It comes with an sRGB mode that's factory-calibrated, so you shouldn't have to calibrate it to get the best viewing experience. It has near full coverage of the sRGB color space; however, its Adobe RGB coverage is just decent and might not be good enough for professional photo editing. It has an impressive response time that results in minimal motion blur, and a 75Hz refresh rate that makes motion look slightly smoother than your typical 60Hz panel. To reduce screen tearing, it has native FreeSync support and G-SYNC compatibility.
Its downside is its low contrast ratio, which makes blacks look grayish, especially in a dark environment. Our unit has some backlight bleed, but uniformity issues vary per unit, so your experience might differ. It has four USB 3.0 ports that you can use for charging or data transfer, and an additional feature called 'Quick Fit Virtual Scale,' which lets you display an overlay to preview documents in their actual sizes before printing. All in all, this is a well-rounded and versatile monitor that's easy on the wallet.
If you're looking for a bigger monitor, check out the Gigabyte G32QC. It's very different from the ASUS ProArt Display PA278QV, as it's primarily meant for gaming. It has a 32 inch VA panel that can produce deep blacks, and its 165Hz refresh rate makes motion look incredibly smooth. It can display a wide color gamut and gets decently bright to bring out highlights in HDR content. Unfortunately, its narrow viewing angles make it less ideal for sharing content or for playing co-op games. Also, it has poor ergonomics, as it's limited to height and tilt adjustment only. On the upside, it has a Picture-by-Picture mode that lets you display two input sources simultaneously, which is a nice feature for multitaskers and streamers using two computers.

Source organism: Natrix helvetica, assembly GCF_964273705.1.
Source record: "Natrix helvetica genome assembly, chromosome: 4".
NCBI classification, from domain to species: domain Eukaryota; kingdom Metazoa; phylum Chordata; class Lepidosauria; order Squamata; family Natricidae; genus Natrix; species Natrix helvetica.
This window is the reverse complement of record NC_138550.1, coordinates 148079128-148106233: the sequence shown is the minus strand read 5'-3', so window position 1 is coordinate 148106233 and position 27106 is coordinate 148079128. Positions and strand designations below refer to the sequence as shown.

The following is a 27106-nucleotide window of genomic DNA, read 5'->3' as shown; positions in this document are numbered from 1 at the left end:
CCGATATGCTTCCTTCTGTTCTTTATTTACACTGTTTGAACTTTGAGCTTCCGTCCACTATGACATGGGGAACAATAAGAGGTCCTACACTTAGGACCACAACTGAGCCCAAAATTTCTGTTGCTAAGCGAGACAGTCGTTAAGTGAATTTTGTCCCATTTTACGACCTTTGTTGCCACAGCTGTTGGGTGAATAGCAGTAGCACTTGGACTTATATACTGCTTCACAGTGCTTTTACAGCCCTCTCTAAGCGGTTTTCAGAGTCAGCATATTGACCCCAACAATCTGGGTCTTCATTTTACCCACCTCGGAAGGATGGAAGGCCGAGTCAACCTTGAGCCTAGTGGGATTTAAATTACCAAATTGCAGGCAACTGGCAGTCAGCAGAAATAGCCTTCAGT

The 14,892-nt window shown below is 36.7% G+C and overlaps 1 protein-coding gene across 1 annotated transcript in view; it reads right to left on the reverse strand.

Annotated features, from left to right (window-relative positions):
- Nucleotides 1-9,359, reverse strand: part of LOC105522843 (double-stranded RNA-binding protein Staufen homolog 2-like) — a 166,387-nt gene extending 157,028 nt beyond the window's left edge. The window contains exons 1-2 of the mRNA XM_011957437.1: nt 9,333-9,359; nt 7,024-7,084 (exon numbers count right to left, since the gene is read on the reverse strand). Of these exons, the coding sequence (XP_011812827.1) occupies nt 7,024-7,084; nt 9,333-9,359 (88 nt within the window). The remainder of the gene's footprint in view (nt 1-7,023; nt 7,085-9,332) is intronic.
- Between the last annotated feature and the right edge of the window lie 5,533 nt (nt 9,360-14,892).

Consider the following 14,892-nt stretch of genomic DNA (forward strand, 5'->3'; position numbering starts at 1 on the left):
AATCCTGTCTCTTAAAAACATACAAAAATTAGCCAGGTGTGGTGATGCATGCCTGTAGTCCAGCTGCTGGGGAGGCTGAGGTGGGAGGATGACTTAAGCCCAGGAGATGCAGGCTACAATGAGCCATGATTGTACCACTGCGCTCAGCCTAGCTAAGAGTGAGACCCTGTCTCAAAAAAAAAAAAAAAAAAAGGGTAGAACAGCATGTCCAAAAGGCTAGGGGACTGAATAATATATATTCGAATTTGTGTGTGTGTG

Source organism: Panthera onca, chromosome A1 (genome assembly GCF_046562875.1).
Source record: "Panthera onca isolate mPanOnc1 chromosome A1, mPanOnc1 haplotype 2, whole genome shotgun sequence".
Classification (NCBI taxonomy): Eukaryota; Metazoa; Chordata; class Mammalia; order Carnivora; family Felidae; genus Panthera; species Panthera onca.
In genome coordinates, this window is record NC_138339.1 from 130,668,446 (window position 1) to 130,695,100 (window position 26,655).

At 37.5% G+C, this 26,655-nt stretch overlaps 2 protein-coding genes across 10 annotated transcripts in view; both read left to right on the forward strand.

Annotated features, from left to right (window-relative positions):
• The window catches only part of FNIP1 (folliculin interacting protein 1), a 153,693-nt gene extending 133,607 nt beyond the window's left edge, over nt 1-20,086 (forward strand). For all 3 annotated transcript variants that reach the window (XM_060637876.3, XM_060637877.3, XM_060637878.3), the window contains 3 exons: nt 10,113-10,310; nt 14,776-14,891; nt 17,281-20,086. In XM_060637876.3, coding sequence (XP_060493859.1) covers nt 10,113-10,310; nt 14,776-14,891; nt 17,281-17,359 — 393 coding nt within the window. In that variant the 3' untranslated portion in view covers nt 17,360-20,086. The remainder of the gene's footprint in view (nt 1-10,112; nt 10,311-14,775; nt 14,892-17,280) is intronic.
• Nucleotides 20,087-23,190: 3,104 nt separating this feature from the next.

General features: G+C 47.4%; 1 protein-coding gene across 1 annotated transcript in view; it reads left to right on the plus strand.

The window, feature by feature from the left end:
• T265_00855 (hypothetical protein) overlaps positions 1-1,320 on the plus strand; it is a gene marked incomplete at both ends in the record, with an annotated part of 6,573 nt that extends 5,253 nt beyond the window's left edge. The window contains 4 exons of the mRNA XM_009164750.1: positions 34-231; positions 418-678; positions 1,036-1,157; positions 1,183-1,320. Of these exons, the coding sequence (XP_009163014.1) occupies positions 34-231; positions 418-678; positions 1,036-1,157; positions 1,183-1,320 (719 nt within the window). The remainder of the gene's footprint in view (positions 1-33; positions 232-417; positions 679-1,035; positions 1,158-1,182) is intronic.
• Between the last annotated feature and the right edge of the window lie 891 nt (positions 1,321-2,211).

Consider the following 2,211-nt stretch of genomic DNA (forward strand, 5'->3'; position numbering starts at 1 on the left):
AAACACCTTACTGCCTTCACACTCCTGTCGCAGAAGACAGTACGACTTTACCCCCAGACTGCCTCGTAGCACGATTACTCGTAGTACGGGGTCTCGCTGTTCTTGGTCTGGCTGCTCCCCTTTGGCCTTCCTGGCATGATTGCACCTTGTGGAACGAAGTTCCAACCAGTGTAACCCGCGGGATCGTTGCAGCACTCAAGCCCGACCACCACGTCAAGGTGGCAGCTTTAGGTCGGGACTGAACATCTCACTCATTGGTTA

For most people, the ASUS is better overall and cheaper. However, if gaming performance is more important, go with the Gigabyte, as its higher refresh rate provides a much better gaming experience.
09/08/2020: Replaced Dell U2520Q with ASUS ProArt Displat PA278QV, replaced LG 27GL83A-B with Gigabyte G32QC.
07/10/2020: Added the ViewSonic XG270QG, LG 34GN850-B, Dell U2520D, and LG 27GL83A-B; removed the ASUS PG279QZ, LG GK950F-B, Dell U2518D, and AOC AG271QX.
03/13/2020: Replaced the Dell U3417W with the Nixeus EDG 34 for Ultrawide Alternative. Added the Dell Alienware AW3420DW as a notable mention.
01/15/2020: Added the ASUS TUF VG29AQ.
Our recommendations are based on what we think are the best 2k monitors currently available. They're adapted to be valid for most people, in each price range. Rating is based on our review, factoring in price, and feedback from our visitors.
If you would prefer to make your own decision, here is the list of all of our monitor reviews. Be careful not to get too caught up in the details. Most monitors are good enough to please most people, and the things we fault monitors on are often not noticeable unless you really look for them.